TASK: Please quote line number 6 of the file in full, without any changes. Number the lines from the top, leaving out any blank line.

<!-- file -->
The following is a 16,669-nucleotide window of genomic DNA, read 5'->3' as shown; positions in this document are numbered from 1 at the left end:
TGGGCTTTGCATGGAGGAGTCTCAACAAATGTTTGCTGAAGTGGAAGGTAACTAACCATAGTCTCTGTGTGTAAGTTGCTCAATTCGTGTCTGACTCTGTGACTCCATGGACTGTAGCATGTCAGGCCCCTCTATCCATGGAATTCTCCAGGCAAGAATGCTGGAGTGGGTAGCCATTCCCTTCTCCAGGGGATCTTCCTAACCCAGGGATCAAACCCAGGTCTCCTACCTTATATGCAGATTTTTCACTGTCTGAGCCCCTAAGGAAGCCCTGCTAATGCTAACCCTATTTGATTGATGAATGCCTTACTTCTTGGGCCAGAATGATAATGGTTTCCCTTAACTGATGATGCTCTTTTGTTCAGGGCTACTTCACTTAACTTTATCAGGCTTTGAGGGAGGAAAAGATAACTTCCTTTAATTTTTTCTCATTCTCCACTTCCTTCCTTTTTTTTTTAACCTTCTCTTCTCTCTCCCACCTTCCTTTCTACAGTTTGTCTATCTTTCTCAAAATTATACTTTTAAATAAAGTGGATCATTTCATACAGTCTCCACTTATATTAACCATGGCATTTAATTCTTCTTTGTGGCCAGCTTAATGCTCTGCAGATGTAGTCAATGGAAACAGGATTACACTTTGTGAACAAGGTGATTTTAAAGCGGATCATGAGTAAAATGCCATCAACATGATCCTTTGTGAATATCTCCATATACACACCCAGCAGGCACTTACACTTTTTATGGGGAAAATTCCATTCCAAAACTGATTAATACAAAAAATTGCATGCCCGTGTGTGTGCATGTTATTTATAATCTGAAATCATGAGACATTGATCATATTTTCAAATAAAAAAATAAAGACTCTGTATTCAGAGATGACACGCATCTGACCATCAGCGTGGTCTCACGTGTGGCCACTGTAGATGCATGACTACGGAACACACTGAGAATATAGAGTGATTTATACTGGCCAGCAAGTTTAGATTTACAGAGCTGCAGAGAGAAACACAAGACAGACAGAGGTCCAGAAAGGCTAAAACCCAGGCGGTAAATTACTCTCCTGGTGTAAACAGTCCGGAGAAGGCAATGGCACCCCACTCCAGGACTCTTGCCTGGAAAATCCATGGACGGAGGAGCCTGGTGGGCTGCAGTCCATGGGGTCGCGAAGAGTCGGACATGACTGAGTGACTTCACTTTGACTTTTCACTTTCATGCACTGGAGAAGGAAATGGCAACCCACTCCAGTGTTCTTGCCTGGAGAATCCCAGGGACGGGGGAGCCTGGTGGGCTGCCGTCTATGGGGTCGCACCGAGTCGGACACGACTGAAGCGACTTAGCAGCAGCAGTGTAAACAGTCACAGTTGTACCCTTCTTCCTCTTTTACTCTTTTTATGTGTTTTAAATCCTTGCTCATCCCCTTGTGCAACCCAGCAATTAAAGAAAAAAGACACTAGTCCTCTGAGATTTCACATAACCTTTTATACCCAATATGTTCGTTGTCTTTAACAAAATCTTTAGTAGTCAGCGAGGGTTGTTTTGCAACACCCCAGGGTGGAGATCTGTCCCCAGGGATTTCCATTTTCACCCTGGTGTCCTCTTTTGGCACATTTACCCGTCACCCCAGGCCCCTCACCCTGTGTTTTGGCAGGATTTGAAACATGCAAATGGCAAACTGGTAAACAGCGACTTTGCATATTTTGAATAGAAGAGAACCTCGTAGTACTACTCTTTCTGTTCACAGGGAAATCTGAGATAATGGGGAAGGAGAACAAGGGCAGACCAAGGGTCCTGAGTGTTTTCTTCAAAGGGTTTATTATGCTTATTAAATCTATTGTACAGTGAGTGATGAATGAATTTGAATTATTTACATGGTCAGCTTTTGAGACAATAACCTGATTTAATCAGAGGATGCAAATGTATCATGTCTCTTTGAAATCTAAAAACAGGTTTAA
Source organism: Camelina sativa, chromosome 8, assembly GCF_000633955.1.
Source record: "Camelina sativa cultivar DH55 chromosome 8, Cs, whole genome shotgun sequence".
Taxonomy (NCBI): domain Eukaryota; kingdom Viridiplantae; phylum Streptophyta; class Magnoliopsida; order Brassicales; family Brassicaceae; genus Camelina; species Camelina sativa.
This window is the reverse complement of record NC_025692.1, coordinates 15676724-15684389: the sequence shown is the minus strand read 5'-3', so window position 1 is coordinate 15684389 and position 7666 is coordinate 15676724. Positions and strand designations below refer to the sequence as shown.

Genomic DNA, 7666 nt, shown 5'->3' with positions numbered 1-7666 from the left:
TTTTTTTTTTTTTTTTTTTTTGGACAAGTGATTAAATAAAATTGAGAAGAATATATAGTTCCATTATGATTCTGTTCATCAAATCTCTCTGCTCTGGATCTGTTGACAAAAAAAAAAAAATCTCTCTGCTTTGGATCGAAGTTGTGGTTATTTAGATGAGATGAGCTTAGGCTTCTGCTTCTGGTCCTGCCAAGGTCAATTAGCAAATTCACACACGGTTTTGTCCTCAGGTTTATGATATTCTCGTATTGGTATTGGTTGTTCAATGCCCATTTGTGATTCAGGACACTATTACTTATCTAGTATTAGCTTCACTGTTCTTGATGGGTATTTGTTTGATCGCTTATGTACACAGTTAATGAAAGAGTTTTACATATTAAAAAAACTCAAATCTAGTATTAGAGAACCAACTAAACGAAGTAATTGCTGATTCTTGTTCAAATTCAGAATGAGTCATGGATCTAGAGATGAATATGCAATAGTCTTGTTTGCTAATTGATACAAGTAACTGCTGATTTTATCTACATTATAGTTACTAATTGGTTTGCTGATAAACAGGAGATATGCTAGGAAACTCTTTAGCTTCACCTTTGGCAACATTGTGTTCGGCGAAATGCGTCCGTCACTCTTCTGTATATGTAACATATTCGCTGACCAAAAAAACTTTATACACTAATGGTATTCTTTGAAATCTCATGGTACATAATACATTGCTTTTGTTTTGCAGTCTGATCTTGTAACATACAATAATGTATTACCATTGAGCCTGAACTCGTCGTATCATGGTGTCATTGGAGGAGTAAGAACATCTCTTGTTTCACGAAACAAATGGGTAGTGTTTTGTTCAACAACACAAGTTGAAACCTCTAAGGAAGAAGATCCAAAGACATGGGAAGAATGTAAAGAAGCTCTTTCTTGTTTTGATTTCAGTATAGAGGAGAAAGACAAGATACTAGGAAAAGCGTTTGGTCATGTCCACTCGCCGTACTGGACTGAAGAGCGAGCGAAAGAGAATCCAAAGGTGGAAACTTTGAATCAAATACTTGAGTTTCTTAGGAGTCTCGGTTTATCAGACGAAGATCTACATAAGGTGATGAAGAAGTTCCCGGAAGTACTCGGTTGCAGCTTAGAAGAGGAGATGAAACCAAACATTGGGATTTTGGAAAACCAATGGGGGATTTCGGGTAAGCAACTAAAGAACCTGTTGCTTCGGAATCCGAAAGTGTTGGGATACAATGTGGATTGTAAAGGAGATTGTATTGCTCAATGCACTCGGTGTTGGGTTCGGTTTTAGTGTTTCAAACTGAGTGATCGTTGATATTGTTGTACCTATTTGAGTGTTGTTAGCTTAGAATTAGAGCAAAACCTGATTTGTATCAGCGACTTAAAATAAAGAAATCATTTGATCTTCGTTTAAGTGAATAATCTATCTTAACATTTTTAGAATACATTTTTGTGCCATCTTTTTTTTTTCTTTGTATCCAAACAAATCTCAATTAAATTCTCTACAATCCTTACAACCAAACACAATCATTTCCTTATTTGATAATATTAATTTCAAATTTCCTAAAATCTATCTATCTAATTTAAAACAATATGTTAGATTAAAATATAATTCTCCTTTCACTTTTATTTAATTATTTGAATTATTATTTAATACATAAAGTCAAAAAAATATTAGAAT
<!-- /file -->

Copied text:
This window is the reverse complement of record NC_025692.1, coordinates 15676724-15684389: the sequence shown is the minus strand read 5'-3', so window position 1 is coordinate 15684389 and position 7666 is coordinate 15676724. Positions and strand designations below refer to the sequence as shown.